INTERVIEW: TOM PEDRONI (JHU ‘76), HEALTH LAW ATTORNEY
Tom Pedroni is a lifelong Baltimorean, having gone to high school, college at JHU and law school in Baltimore City. He considers this his greatest strength, but also at the same time his Achilles heel (not coincidentally Achilles is the name of his beloved dog). Tom has been married for 25+ years and has two adult children — both good students and college graduates.
After an appellate judicial clerkship on the Maryland Court of Appeals (the highest court in the state), he entered private law practice as a civil litigator and pretty much hated it. Tom feels he was not temperamentally suited for the adversarial nature of litigation. Notwithstanding his dislike for this area of practice, he made partner at his first law firm. Soon thereafter, he discovered law and medicine, which he absolutely adored from day one – and still adores to this very day.
Tom started taking depositions of medical doctors and medical professionals in contested mass tort products liability and medical malpractice cases, learning medical terminology and procedures rapidly and discovering how energizing and satisfying it was to do something he actually liked. Having worked really hard in this area, he soon became known for his expertise in the medical/legal arena. He discovered through trial and error that more often than not in law practice, your specialty chooses you, rather than the other way around.
Tom decided that he wanted to pursue medical/legal work as his specialty practice. Lucky for him, Johns Hopkins has a pretty good name in medical circles so he was able, through a JHU alumni connection, to get a job as senior counsel for Hopkins Hospital and Health System — which he loved until he realized that “Hopkins liked to pay staff 40% less for the privilege of working at the Mecca.”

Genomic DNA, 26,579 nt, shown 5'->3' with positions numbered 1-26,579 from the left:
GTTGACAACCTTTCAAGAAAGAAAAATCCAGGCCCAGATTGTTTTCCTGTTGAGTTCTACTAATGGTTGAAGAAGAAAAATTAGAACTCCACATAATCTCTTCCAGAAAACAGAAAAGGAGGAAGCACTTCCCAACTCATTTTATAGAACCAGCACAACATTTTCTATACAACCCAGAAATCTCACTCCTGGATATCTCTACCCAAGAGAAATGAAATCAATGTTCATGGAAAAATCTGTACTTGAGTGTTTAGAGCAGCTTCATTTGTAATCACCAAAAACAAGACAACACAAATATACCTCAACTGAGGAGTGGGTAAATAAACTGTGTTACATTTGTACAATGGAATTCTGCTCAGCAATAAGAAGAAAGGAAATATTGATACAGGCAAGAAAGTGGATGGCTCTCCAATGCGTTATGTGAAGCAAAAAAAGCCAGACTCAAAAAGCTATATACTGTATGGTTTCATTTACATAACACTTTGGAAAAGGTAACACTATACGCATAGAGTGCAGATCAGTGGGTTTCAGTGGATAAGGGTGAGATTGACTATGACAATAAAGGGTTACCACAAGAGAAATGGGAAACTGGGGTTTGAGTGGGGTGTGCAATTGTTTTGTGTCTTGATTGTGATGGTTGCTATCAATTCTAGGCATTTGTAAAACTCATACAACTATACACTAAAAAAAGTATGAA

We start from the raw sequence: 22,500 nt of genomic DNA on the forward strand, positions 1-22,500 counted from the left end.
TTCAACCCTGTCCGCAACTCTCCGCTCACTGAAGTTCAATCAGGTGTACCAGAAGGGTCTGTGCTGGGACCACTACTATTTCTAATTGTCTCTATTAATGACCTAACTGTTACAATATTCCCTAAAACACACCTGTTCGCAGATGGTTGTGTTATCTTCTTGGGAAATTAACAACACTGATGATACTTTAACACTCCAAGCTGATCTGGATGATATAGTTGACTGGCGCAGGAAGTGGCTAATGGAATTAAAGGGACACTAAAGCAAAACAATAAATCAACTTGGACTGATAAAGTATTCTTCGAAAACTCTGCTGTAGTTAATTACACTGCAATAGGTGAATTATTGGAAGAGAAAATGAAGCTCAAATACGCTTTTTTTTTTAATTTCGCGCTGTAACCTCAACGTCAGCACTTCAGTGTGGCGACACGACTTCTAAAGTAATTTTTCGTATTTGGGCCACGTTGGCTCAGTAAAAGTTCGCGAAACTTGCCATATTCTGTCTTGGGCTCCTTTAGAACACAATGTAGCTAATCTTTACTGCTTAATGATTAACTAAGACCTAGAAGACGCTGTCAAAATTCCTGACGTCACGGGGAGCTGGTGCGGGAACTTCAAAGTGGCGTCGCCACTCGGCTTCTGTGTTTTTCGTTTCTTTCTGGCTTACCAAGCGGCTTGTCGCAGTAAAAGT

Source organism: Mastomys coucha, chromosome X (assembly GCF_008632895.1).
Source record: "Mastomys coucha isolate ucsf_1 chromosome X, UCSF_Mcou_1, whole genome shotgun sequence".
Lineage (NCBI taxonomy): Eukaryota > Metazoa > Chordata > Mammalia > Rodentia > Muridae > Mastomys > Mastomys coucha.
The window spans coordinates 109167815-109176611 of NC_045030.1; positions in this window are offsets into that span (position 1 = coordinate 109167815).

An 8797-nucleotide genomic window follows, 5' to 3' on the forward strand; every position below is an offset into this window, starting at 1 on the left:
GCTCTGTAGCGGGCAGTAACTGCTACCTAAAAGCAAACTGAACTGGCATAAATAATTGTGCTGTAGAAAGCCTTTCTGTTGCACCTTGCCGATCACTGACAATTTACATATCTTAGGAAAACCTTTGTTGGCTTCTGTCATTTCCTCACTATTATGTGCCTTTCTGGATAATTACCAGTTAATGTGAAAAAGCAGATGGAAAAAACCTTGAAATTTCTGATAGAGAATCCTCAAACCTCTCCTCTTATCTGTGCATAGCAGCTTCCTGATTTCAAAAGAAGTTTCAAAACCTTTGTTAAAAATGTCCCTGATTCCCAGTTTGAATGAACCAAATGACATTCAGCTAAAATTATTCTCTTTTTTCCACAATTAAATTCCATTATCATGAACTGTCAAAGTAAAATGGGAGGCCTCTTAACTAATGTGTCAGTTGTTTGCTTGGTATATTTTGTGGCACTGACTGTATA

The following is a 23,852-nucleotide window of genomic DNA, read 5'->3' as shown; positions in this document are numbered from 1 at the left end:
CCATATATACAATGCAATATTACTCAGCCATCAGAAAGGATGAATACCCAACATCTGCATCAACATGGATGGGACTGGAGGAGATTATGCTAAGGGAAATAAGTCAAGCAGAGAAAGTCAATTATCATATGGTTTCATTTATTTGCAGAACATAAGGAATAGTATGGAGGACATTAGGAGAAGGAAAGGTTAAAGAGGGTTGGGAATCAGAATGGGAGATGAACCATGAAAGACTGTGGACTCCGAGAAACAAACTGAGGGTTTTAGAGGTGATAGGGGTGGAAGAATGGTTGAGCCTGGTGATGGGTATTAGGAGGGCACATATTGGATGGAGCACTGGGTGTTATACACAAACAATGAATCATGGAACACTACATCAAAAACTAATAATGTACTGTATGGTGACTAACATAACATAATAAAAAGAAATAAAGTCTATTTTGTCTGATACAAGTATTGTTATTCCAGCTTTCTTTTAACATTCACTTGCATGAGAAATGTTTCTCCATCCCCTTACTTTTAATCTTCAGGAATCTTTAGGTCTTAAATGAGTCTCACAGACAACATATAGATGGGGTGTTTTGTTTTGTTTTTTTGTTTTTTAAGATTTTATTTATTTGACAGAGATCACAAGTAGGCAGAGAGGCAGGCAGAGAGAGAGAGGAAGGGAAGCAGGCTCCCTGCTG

Consequently, to support his family better, he re-entered private practice in two consecutive law firms, where he was a non-litigation partner in health law. He worked at these firms until he started his own practice in health law over five years ago. Tom’s current practice is housed in an office in the newly renovated section of Hampden in Baltimore City, not far from the Hopkins Homewood campus.
Describe a day in the life of a health law attorney; feel free to describe your most memorable day on the job.
My most memorable day in my health law practice occurred when the new HIPAA privacy regulations were established in August of 2003. Literally all health care providers had to either establish or revise their entire privacy policies and procedures — an enormous task, to say the least. It created an incredible amount of work for health law attorneys.
What initially attracted you to this field? What are some of the rewards of this area of law and the legal profession?
My initial attraction to the area was in the intellectual stimulation of being immersed in law and medicine at the same time. Plus, I found the science of the medical practice to be incredibly invigorating.
What are some of the downsides of this area of law? How would you compare the reality of your profession to the picture you had of it while in school?
The downside to the practice area is that of barriers to entry. The area has a jargon all its own – medical jargon – and unless one practices in a highly specialized health law group or as in-house counsel to a hospital or other provider organization, it is often too difficult to establish or maintain a practice.
I had no idea what a health law practice was, or what it looked like, while in law school. Today there are good clinical programs available to law students who are contemplating entering this practice area. Twenty-five years ago, when I was in law school, there were practically none.
Do you have any advice for an undergraduate interested in pursuing this body of law and the legal profession?
My best advice if a student is contemplating entering this field of practice, is to take a good clinical program and significant course work in health law in law school. Many law schools today have certificate programs that allow students to concentrate somewhat in the area. Thus, students can gain real exposure to this practice area while in law school and be better prepared not only to practice health law, but also to predict better whether this practice area really suits them in the short or intermediate time frame.
Tom Pedroni is happy to talk to students and can be reached by email at: email@example.comTags: 2017, Law, May, Newsletter, pre-law